SCC enrollment totaled 7,283 - 4,721 day (i.e., credit) and 2,562 evening/extension/off-campus (credit and noncredit), while tuition and fees increased to a maximum of $197.67 per quarter for full-time students and $19.36 per quarter for part-time.

And oh. Before we leave 1980, did we mention the small matter of a volcanic eruption? The top blew at Mount St. Helens on May 18, 1980, resulting in an eight-day campus closure - the longest in district history to date. Total clean-up cost the colleges $665,000.

Watch repair - 1980s
Printing press - 1980s

SCC's dean of instruction, Bill McMulkin, became acting president following Ramon LaGrandeur's resignation to become superintendent/president of the Santa Clarita Community College District in Valencia, California.

Later that year, a districtwide administrative Cabinet devised a new program evaluation system and, by June 1984, 12 programs had been reviewed. Two SCC programs - transitional nursing and truck driving - were declared inactive, along with musical instrument repair, custom apparel and upholstery, and chiropractic assistance at SFCC. Later, the college also would discontinue printing and watch repair.

Viticulture - 1980s

On the plus side, SCC added automated equipment/robotics and, are you sitting down? viticulture. According to the district's 1983-84 annual report, "Already armed with the state's second largest agricultural education program, surpassed only by Washington State University, SCC will offer the first viticulture degree in Washington, without expanding its teaching staff."

Ummmmm, has Walla Walla Community College gotten the memo yet?

The campus was humming. SCC's nursing program saw its largest first-year class ever - 80 strong, with 40 on a waiting list. The waiting list was the first since 1982. And Legends, the college's literary magazine, made its debut.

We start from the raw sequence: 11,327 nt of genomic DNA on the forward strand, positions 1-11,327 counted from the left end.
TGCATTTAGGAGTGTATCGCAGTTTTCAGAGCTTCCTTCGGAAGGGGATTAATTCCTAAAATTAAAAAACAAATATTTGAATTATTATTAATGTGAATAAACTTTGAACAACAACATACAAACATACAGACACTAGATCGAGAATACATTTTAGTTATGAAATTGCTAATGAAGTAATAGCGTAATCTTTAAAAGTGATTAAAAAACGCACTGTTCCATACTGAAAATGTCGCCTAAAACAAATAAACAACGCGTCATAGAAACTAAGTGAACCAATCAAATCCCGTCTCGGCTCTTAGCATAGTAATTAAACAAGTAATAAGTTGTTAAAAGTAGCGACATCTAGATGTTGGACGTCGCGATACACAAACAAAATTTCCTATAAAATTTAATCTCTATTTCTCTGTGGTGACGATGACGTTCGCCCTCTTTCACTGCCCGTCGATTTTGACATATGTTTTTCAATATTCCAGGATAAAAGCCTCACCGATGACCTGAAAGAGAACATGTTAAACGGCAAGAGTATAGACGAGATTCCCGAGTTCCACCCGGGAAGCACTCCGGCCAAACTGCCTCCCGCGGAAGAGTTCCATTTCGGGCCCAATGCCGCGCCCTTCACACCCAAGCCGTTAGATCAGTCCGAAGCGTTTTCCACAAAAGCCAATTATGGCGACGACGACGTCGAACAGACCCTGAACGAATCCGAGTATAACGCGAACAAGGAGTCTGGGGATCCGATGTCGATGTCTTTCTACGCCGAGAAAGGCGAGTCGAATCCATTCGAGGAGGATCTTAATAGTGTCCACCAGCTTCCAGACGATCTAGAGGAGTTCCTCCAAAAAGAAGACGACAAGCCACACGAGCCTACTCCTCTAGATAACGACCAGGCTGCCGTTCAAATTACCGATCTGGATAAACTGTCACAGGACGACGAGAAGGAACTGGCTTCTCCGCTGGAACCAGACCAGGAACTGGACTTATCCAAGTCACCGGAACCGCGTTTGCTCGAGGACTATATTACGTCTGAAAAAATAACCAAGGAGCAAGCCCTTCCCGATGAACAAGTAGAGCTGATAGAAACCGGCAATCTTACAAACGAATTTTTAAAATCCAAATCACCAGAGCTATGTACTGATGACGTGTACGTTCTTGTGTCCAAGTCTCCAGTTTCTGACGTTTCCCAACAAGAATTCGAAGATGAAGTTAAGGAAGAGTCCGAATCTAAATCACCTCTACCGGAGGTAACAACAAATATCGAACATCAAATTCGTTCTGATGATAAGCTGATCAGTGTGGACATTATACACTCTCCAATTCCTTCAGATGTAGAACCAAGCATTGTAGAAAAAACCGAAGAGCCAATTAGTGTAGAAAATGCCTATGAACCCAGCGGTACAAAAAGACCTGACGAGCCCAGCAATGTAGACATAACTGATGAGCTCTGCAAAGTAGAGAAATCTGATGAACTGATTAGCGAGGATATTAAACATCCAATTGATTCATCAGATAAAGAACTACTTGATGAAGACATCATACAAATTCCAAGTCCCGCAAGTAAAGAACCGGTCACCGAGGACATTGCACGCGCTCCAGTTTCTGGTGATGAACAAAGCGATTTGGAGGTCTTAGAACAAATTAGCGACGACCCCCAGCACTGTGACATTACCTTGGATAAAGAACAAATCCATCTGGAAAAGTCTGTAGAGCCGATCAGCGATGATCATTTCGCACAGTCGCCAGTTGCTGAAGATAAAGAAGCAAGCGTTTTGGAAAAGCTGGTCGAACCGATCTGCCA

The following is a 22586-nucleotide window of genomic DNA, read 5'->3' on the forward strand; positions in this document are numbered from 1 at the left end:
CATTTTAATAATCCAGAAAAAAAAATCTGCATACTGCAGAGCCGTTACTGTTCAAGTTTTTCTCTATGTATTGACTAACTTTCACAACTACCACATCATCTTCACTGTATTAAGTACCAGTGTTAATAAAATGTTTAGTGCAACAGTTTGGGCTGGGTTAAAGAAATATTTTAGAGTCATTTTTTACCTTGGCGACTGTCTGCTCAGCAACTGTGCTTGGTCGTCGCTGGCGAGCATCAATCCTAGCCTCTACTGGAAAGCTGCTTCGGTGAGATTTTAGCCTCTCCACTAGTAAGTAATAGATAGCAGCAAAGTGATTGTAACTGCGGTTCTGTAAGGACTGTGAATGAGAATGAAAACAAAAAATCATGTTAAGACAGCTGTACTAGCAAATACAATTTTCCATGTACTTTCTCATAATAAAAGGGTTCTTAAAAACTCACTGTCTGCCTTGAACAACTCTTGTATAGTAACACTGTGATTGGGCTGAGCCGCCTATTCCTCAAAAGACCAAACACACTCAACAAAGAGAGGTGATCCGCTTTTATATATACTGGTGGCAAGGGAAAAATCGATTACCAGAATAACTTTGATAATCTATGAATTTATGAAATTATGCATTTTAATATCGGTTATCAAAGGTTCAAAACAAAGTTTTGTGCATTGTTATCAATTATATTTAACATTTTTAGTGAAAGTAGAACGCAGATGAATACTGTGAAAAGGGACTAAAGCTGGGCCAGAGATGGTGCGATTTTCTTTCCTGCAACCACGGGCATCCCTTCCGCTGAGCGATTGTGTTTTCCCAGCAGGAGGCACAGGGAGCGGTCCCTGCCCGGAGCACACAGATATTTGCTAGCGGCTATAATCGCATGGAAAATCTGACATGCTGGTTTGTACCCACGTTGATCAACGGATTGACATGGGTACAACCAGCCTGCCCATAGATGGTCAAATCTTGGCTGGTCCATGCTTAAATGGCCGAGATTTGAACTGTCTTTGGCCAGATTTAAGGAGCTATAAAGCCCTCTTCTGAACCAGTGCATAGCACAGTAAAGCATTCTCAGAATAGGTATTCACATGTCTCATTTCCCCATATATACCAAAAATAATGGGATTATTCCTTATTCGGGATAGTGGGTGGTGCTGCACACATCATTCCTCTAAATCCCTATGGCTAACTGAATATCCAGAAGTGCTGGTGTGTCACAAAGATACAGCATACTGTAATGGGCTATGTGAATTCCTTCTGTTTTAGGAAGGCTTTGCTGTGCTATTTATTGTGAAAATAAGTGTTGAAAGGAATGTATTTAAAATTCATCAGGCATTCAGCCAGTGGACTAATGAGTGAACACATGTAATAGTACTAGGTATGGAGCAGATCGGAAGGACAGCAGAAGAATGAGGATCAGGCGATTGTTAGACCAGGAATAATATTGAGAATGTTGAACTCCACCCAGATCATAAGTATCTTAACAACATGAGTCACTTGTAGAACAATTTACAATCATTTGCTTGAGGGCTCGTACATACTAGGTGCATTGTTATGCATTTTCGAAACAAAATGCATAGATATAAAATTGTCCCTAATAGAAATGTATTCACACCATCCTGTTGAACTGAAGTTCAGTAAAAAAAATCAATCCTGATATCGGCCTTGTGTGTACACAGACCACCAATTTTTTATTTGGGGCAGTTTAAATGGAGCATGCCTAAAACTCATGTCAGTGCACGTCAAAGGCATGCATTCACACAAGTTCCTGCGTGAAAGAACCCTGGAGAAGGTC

The college also had scored a major coup with the Legislature, receiving $900,000 in capital funding to purchase a 40,000-square-foot facility on Fancher Road where 10 SCC apprenticeship and journeyman programs were housed. The college had previously rented the two buildings and estimated it would cost some $3 million to construct a similar facility. The number of students served by this facility exploded, going from 400 to 700 over an 18-month period. Elsewhere on campus, construction of a 4,480-square-foot day care center, financed by Student Services funds, was approved (1984); a 5,473-square-foot SCC Science Building addition was completed (1986); and in 1987, the State Board for Community and Technical Colleges approved purchase of a 6,000-square-foot hangar at Felts Field for a proposed helicopter repair program.

Max Snyder Building - 1980s
Old Building 7 - 1980s

And speaking of construction, in 1984 the college's carpentry students built their first "highly energy-efficient house" at Newman Lake with technical assistance from Inland Power and Light Company and construction techniques identified through the Super Good Centers Program of the Bonneville Power Administration.

By 1985, enrollments topped 6,440 with 215 full-time and 179 part-time instructors as well as 18 full-time administrators. Tuition was $230.50 for students taking 10 to 18 credits - or $23.05 per credit. Parking permits were $5 per quarter.

Quality Circles. Wellness programs. Remember those? They. Came. From. The. 80s.
Both were introduced to CCS in 1984 and CCS was the first state agency in Washington to implement them.
Wellness programs are self-explanatory - and still alive and well across the district. Quality Circles? Not so much. Quality Circles were composed of groups of employees with similar job descriptions or duties. Once every week or every other week they'd meet to identify problems and develop solutions to be considered by administration.
Hmmmmm. Kinda sounds like a staff meeting.

The year 1987 marked a notable arrival; the year 1988, a notable departure.

District Chief Executive Office Terry Brown was hired in June 1987, stepping into the job October 1. He replaced C. Nelson Grote who had accepted the presidency at Morehead State University in Kentucky. "One of Brown's strengths is his open style of leadership, in which he makes himself easily accessible to all constituencies. We felt this was a management style the community colleges need right now," noted Don Olson, a member of the CCS Board of Trustees.